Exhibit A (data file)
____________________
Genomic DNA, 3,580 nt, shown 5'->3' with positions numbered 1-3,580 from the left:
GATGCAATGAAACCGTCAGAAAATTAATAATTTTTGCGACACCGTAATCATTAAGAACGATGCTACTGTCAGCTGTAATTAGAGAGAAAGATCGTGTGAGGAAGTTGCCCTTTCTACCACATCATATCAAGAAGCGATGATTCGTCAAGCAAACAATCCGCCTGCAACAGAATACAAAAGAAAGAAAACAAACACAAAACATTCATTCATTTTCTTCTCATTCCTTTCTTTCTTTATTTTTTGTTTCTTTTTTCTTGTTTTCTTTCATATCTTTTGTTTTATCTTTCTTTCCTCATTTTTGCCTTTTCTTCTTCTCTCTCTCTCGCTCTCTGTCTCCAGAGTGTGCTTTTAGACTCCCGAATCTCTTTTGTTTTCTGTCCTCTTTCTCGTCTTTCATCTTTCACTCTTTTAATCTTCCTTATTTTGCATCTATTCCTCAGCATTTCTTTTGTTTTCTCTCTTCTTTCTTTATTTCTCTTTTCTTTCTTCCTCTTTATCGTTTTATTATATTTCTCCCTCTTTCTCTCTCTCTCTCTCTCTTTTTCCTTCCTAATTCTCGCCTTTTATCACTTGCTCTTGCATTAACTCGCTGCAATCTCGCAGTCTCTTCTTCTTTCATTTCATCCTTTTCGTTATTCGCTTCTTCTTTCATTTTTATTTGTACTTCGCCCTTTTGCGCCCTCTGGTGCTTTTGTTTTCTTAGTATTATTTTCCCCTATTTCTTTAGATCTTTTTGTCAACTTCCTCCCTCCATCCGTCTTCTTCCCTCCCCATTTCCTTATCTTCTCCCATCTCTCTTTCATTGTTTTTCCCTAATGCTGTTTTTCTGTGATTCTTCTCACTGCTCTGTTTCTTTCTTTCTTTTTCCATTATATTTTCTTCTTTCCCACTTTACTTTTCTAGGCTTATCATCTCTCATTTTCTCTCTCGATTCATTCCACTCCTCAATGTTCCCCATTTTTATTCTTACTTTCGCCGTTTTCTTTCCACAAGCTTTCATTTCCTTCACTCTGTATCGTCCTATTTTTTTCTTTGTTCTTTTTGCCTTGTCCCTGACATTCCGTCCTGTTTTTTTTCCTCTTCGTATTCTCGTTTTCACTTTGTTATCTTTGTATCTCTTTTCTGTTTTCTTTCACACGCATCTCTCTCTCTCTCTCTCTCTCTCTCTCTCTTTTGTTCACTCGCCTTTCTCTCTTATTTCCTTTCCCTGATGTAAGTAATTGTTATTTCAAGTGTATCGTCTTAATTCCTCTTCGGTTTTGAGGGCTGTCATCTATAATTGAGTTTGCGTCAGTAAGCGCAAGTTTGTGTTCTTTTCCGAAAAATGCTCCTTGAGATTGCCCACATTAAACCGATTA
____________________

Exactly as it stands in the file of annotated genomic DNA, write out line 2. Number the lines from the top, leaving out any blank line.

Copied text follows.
GATGCAATGAAACCGTCAGAAAATTAATAATTTTTGCGACACCGTAATCATTAAGAACGATGCTACTGTCAGCTGTAATTAGAGAGAAAGATCGTGTGAGGAAGTTGCCCTTTCTACCACATCATATCAAGAAGCGATGATTCGTCAAGCAAACAATCCGCCTGCAACAGAATACAAAAGAAAGAAAACAAACACAAAACATTCATTCATTTTCTTCTCATTCCTTTCTTTCTTTATTTTTTGTTTCTTTTTTCTTGTTTTCTTTCATATCTTTTGTTTTATCTTTCTTTCCTCATTTTTGCCTTTTCTTCTTCTCTCTCTCTCGCTCTCTGTCTCCAGAGTGTGCTTTTAGACTCCCGAATCTCTTTTGTTTTCTGTCCTCTTTCTCGTCTTTCATCTTTCACTCTTTTAATCTTCCTTATTTTGCATCTATTCCTCAGCATTTCTTTTGTTTTCTCTCTTCTTTCTTTATTTCTCTTTTCTTTCTTCCTCTTTATCGTTTTATTATATTTCTCCCTCTTTCTCTCTCTCTCTCTCTCTTTTTCCTTCCTAATTCTCGCCTTTTATCACTTGCTCTTGCATTAACTCGCTGCAATCTCGCAGTCTCTTCTTCTTTCATTTCATCCTTTTCGTTATTCGCTTCTTCTTTCATTTTTATTTGTACTTCGCCCTTTTGCGCCCTCTGGTGCTTTTGTTTTCTTAGTATTATTTTCCCCTATTTCTTTAGATCTTTTTGTCAACTTCCTCCCTCCATCCGTCTTCTTCCCTCCCCATTTCCTTATCTTCTCCCATCTCTCTTTCATTGTTTTTCCCTAATGCTGTTTTTCTGTGATTCTTCTCACTGCTCTGTTTCTTTCTTTCTTTTTCCATTATATTTTCTTCTTTCCCACTTTACTTTTCTAGGCTTATCATCTCTCATTTTCTCTCTCGATTCATTCCACTCCTCAATGTTCCCCATTTTTATTCTTACTTTCGCCGTTTTCTTTCCACAAGCTTTCATTTCCTTCACTCTGTATCGTCCTATTTTTTTCTTTGTTCTTTTTGCCTTGTCCCTGACATTCCGTCCTGTTTTTTTTCCTCTTCGTATTCTCGTTTTCACTTTGTTATCTTTGTATCTCTTTTCTGTTTTCTTTCACACGCATCTCTCTCTCTCTCTCTCTCTCTCTCTCTCTTTTGTTCACTCGCCTTTCTCTCTTATTTCCTTTCCCTGATGTAAGTAATTGTTATTTCAAGTGTATCGTCTTAATTCCTCTTCGGTTTTGAGGGCTGTCATCTATAATTGAGTTTGCGTCAGTAAGCGCAAGTTTGTGTTCTTTTCCGAAAAATGCTCCTTGAGATTGCCCACATTAAACCGATTA